Kote sighed.  "That wasn't really what I was going for," he said, and he began making more arcane gestures.  "Ria Tsrub!" he yelled, throwing his hands out before him.  A semi-visible pocket of air launched itself at the crowd, and four of them, plus the sheep, were thrown into the air, flying nearly ten feet back before slamming against the far wall, crying in pain as the cruel stone cracked ribs, skulls, and arms.

Harris' arms flung out, his fingers performing elaborate dances that no one could predict.  Finally, he made grasping motions with both of his hands, and made a great yanking motion with each.  The two guns that had been dropped on the floor were the first to fly towards him, followed shortly after by the four guns that were still held, each tearing itself from the grasp of it's master to fly through the air, clattering at the feet of the two arcanists.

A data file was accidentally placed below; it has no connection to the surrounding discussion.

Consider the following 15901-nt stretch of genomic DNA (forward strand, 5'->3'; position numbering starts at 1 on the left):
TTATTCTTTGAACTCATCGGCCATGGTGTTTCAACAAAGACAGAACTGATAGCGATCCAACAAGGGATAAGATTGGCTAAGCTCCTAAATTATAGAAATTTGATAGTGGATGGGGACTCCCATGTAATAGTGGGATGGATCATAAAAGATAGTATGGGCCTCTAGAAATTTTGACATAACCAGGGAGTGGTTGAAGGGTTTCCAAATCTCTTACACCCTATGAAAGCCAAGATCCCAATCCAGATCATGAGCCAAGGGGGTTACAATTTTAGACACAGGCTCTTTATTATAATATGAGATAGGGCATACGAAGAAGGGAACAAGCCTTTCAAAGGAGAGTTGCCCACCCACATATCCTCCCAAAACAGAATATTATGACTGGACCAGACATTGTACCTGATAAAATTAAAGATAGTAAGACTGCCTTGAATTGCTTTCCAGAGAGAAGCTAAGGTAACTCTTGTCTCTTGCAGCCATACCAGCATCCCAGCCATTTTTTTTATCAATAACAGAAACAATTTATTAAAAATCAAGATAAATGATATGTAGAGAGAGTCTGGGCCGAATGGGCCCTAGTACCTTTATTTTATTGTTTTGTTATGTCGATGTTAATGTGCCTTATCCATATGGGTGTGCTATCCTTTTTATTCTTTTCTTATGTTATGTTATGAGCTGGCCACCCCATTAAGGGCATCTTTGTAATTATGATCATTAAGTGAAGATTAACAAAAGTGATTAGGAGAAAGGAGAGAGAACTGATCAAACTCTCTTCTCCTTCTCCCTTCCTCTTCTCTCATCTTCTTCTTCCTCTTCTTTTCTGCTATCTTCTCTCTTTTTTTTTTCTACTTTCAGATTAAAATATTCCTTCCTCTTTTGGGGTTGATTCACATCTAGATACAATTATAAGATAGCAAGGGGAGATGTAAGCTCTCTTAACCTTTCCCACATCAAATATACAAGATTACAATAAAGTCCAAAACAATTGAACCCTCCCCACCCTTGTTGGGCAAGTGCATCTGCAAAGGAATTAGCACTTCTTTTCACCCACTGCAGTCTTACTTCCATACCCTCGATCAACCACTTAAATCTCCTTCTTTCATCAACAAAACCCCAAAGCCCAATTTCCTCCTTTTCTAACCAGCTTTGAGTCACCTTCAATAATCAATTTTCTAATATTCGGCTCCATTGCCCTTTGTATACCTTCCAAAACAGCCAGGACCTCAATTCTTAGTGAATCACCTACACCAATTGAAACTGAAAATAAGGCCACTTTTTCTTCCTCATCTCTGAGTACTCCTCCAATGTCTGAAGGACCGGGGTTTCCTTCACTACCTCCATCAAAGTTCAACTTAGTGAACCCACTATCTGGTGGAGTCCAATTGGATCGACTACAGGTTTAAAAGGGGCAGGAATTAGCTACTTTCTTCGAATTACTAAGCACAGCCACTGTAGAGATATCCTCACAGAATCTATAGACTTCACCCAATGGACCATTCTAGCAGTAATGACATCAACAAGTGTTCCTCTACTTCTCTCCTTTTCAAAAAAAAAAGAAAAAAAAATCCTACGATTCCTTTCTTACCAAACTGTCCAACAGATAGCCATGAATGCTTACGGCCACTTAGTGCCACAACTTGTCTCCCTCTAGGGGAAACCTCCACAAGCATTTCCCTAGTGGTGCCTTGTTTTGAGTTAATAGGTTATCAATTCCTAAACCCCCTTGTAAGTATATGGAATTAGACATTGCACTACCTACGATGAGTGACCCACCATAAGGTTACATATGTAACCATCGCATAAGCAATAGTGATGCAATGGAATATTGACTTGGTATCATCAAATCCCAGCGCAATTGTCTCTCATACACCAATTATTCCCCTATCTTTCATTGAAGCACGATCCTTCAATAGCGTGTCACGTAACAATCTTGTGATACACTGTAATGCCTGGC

"We need to cut off the boy's hands," Kote said.  "And retrieve our belongings.  But the rest of you can go."

"Kote, we're not cutting off his hands."

"No?  Why not?"

"Because.  That's a solid six.  Maybe a seven."

Kote sighed.  "Fine," he said, and he walked over to pull the backpack from the cooperating child.  He put the six revolvers in the top before shoving it into Harris' arms.  "At least we're not poor, anymore," he said, as they turned and walked back outside.

Wednesday, June 08, 2011

Next Chapter?

So I'm trying to decide what I should work on next...anyone have ideas on what my next chapter should be?  The choices are Sheaf, Censorless, The Quest, or a new story that hasn't been started on here yet.

Total Votes:

The Quest:2
Sheaf:  1